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    The objective of this study was to explore the mechanical properties of AlCrSiN and AlTiSiN coatings deposited on Inconel and steel substrates after thermal treatments of 500 °C and 800 °C. Nanoindentation was used to measure the hardness and elastic modulus of the coatings, and microindentation was used for observing the contact damage with Hertzian contact loadings. Microscratch and Mercedes tests were used to evaluate the adhesive strength between coating and substrate with both progressive and static loads, respectively. The surface damage was inspected by optical microscopy and scanning electron microscopy (SEM). Focus ion beams (FIB) were used to mill the cross-sections in order to detect the extent and mode of failure. The results show that AlCrSiN coatings and Inconel substrates exhibit better mechanical performance, even after thermal treatments.Peer ReviewedPostprint (published version

    Improved adhesion of cathodic arc PVD AlCrSiN coating on ion-implanted WC-Co substrates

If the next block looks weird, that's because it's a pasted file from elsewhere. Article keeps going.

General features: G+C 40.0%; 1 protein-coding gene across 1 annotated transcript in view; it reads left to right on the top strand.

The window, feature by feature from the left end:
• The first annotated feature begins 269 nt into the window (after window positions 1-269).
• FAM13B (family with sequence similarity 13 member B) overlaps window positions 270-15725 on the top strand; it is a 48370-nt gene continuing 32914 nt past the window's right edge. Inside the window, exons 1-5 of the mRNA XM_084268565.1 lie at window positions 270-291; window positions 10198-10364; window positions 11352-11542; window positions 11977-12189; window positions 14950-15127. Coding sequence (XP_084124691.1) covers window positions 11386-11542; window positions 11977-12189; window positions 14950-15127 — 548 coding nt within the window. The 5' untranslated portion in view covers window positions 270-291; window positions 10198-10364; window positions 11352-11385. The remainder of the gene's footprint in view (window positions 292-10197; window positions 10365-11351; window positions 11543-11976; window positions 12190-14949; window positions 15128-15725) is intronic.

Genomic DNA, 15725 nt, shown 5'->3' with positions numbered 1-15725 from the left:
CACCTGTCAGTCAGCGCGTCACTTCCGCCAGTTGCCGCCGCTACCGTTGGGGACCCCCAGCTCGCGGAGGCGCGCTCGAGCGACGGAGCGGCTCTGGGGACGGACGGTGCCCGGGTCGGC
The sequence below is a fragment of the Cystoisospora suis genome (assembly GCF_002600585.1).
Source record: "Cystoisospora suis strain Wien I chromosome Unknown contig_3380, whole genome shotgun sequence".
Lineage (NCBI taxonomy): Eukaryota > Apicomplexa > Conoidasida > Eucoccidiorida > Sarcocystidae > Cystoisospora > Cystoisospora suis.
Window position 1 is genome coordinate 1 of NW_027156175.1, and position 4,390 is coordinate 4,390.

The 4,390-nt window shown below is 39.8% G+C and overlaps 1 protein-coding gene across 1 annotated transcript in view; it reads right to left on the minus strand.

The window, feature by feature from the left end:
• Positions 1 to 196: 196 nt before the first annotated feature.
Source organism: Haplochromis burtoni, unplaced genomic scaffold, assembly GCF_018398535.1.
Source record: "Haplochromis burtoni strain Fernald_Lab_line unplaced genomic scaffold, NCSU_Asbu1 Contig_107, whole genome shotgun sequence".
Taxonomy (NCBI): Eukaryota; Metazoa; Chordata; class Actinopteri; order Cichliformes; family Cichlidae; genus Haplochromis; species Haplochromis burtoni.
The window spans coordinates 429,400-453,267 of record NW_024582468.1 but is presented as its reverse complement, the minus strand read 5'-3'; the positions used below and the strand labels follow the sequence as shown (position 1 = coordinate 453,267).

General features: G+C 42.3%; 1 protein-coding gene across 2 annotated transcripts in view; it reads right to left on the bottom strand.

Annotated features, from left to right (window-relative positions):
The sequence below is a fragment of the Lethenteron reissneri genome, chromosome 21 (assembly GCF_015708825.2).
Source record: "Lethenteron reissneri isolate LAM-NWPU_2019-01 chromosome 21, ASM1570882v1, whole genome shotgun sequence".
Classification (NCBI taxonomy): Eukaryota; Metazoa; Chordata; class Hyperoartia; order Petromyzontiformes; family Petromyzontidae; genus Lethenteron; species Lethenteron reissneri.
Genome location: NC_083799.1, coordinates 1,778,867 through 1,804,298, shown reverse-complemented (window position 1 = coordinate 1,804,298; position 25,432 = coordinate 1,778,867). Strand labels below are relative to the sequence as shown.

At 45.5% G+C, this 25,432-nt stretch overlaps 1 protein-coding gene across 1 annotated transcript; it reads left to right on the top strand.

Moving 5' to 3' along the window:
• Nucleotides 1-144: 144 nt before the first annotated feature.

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    Ion implantation has been shown to improve adhesion strength of AlCrSiN coatings due to a synergic enhancement on fracture toughness and load bearing capability of the substrate that can potentially increase the in-service efficiency of coated cutting tools. In this work, AlCrSiN coatings deposited by PVD on WC-Co substrates implanted with Ti, Cr and N ion species have been processed. The mechanical properties and adhesion have been characterized by contact techniques and the residual stress of the coatings and substrates have been evaluated using FIB-DIC technique and Vickers indentation tests, respectively. An improvement of adhesion strength is obtained for treated substrates, especially for those implanted with titanium and chromium ions. This improvement is attributed to the introduction of residual stresses in the substrate, which increases its fracture toughness and enhances its load bearing capability.Work funded through The Spanish Ministry of Science, Innovation and Universities through grants PGC-2018-096855-B-C41, PGC-2018-096855-B-C42 and PGC-2018-096855-A-C4